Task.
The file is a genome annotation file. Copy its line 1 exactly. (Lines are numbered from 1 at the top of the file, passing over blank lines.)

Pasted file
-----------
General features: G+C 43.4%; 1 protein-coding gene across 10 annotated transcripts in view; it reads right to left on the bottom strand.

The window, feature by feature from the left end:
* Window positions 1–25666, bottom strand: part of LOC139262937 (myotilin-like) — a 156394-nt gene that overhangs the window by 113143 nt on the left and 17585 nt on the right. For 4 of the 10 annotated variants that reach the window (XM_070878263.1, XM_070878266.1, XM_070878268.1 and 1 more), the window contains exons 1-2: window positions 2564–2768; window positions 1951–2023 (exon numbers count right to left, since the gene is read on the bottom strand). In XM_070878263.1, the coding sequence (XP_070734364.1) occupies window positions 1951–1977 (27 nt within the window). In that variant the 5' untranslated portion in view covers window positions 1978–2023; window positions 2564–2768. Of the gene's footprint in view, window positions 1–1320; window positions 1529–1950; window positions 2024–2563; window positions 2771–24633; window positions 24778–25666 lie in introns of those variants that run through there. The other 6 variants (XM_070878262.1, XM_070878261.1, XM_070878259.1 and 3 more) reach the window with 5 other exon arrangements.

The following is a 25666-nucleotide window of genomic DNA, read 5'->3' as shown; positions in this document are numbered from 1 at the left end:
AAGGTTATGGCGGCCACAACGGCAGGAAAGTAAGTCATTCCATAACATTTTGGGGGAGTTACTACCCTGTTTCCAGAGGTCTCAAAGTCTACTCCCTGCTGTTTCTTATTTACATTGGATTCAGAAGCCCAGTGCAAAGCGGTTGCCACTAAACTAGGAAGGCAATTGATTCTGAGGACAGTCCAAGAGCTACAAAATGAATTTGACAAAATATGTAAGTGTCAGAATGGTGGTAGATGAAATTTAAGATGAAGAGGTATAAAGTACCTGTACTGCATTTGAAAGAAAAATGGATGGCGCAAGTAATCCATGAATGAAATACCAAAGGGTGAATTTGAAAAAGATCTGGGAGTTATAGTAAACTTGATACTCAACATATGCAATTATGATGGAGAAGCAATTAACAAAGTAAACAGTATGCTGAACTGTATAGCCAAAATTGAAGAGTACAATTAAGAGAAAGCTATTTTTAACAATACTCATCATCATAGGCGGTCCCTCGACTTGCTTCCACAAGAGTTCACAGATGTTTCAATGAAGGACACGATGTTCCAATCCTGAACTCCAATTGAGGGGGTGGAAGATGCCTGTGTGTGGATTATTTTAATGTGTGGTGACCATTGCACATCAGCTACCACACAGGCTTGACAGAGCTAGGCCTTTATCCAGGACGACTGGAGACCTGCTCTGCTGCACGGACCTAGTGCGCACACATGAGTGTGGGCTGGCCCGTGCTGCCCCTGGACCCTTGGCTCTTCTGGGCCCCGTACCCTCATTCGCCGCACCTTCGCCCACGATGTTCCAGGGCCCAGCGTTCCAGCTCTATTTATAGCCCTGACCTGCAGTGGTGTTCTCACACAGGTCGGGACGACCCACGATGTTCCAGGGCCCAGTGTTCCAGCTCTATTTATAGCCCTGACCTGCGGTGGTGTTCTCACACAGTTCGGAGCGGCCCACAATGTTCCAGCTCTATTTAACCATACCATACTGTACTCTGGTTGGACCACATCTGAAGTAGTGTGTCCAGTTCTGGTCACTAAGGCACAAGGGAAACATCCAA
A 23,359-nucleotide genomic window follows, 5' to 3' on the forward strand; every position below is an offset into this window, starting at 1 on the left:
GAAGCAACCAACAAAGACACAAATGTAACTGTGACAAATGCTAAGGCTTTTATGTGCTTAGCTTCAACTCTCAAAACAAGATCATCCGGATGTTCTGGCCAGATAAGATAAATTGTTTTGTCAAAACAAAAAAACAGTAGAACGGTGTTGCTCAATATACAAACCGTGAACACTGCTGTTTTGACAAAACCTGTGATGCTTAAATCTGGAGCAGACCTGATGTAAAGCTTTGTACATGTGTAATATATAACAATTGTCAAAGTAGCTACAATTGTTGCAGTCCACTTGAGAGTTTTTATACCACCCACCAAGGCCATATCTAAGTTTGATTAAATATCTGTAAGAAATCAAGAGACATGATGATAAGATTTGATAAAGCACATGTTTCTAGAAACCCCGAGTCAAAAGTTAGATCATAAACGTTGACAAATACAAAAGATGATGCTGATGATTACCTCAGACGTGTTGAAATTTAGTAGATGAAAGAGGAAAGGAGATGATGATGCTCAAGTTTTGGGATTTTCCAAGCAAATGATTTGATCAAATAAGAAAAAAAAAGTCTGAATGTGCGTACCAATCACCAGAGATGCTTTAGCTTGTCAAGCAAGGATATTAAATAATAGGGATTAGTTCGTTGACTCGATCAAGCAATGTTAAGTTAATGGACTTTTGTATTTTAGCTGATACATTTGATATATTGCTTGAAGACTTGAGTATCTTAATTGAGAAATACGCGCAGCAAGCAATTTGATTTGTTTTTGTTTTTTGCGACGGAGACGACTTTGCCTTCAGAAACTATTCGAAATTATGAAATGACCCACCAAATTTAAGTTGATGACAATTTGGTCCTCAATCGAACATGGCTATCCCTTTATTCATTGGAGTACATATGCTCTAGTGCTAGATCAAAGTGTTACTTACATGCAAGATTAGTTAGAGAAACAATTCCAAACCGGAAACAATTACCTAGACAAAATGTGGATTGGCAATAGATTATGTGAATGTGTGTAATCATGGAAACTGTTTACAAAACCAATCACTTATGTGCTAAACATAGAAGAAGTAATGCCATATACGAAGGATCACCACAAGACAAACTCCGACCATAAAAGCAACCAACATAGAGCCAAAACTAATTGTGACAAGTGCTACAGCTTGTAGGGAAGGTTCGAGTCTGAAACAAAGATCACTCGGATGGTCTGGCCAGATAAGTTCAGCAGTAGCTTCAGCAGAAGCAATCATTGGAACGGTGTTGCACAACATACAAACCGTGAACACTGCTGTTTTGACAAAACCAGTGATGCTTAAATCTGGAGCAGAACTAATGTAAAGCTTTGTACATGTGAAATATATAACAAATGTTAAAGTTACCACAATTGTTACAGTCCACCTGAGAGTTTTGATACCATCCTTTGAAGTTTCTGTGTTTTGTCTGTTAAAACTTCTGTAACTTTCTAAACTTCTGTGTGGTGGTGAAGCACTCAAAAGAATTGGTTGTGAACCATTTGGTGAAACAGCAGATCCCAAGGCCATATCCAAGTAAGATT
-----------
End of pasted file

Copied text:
General features: G+C 43.4%; 1 protein-coding gene across 10 annotated transcripts in view; it reads right to left on the bottom strand.